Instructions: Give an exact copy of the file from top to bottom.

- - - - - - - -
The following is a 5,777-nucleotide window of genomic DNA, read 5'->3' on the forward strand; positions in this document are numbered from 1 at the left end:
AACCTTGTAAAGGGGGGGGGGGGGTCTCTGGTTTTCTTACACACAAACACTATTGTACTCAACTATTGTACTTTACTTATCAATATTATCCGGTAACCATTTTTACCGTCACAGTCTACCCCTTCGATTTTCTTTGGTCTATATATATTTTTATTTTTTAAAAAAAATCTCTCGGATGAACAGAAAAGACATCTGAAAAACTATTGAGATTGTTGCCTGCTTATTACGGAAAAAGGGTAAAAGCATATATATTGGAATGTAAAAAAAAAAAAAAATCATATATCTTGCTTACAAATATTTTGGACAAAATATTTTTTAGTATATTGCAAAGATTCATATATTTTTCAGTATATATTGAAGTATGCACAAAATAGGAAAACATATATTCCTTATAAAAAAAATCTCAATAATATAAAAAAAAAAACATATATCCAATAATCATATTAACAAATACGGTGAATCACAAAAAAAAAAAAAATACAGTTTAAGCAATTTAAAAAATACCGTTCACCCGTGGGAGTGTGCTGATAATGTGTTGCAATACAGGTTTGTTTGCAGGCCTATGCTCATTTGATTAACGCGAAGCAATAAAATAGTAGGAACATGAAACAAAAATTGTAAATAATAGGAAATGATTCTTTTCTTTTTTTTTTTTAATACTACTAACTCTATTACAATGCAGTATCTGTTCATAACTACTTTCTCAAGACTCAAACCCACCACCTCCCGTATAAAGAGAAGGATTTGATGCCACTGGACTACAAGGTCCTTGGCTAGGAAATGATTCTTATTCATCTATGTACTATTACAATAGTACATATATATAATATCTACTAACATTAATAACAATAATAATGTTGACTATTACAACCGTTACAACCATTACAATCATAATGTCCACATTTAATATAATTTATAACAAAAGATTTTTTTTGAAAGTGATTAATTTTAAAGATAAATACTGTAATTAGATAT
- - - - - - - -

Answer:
The following is a 5,777-nucleotide window of genomic DNA, read 5'->3' on the forward strand; positions in this document are numbered from 1 at the left end:
AACCTTGTAAAGGGGGGGGGGGGGTCTCTGGTTTTCTTACACACAAACACTATTGTACTCAACTATTGTACTTTACTTATCAATATTATCCGGTAACCATTTTTACCGTCACAGTCTACCCCTTCGATTTTCTTTGGTCTATATATATTTTTATTTTTTAAAAAAAATCTCTCGGATGAACAGAAAAGACATCTGAAAAACTATTGAGATTGTTGCCTGCTTATTACGGAAAAAGGGTAAAAGCATATATATTGGAATGTAAAAAAAAAAAAAAATCATATATCTTGCTTACAAATATTTTGGACAAAATATTTTTTAGTATATTGCAAAGATTCATATATTTTTCAGTATATATTGAAGTATGCACAAAATAGGAAAACATATATTCCTTATAAAAAAAATCTCAATAATATAAAAAAAAAAACATATATCCAATAATCATATTAACAAATACGGTGAATCACAAAAAAAAAAAAAATACAGTTTAAGCAATTTAAAAAATACCGTTCACCCGTGGGAGTGTGCTGATAATGTGTTGCAATACAGGTTTGTTTGCAGGCCTATGCTCATTTGATTAACGCGAAGCAATAAAATAGTAGGAACATGAAACAAAAATTGTAAATAATAGGAAATGATTCTTTTCTTTTTTTTTTTTAATACTACTAACTCTATTACAATGCAGTATCTGTTCATAACTACTTTCTCAAGACTCAAACCCACCACCTCCCGTATAAAGAGAAGGATTTGATGCCACTGGACTACAAGGTCCTTGGCTAGGAAATGATTCTTATTCATCTATGTACTATTACAATAGTACATATATATAATATCTACTAACATTAATAACAATAATAATGTTGACTATTACAACCGTTACAACCATTACAATCATAATGTCCACATTTAATATAATTTATAACAAAAGATTTTTTTTGAAAGTGATTAATTTTAAAGATAAATACTGTAATTAGATAT